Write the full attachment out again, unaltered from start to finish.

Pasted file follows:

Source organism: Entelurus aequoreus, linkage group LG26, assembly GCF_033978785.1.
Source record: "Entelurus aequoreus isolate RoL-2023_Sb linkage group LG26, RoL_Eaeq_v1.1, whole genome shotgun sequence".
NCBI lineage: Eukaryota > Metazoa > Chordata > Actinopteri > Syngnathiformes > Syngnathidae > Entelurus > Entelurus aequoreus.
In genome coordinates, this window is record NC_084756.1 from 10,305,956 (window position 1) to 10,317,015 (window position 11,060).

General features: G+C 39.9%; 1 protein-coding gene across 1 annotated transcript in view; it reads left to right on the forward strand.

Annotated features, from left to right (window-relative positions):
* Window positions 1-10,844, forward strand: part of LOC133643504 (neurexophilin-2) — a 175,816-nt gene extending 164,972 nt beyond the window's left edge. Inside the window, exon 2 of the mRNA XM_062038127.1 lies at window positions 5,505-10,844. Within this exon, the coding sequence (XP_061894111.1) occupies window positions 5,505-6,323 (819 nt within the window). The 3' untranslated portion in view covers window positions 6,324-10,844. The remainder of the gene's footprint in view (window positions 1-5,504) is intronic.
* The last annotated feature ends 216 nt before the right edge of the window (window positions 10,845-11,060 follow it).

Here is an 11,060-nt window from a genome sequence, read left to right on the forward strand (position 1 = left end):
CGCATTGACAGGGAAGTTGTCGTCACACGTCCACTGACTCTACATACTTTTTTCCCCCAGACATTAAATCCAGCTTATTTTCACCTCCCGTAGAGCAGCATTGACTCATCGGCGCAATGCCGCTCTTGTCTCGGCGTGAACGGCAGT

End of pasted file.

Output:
Source organism: Entelurus aequoreus, linkage group LG26, assembly GCF_033978785.1.
Source record: "Entelurus aequoreus isolate RoL-2023_Sb linkage group LG26, RoL_Eaeq_v1.1, whole genome shotgun sequence".
NCBI lineage: Eukaryota > Metazoa > Chordata > Actinopteri > Syngnathiformes > Syngnathidae > Entelurus > Entelurus aequoreus.
In genome coordinates, this window is record NC_084756.1 from 10,305,956 (window position 1) to 10,317,015 (window position 11,060).

General features: G+C 39.9%; 1 protein-coding gene across 1 annotated transcript in view; it reads left to right on the forward strand.

Annotated features, from left to right (window-relative positions):
* Window positions 1-10,844, forward strand: part of LOC133643504 (neurexophilin-2) — a 175,816-nt gene extending 164,972 nt beyond the window's left edge. Inside the window, exon 2 of the mRNA XM_062038127.1 lies at window positions 5,505-10,844. Within this exon, the coding sequence (XP_061894111.1) occupies window positions 5,505-6,323 (819 nt within the window). The 3' untranslated portion in view covers window positions 6,324-10,844. The remainder of the gene's footprint in view (window positions 1-5,504) is intronic.
* The last annotated feature ends 216 nt before the right edge of the window (window positions 10,845-11,060 follow it).

Here is an 11,060-nt window from a genome sequence, read left to right on the forward strand (position 1 = left end):
CGCATTGACAGGGAAGTTGTCGTCACACGTCCACTGACTCTACATACTTTTTTCCCCCAGACATTAAATCCAGCTTATTTTCACCTCCCGTAGAGCAGCATTGACTCATCGGCGCAATGCCGCTCTTGTCTCGGCGTGAACGGCAGT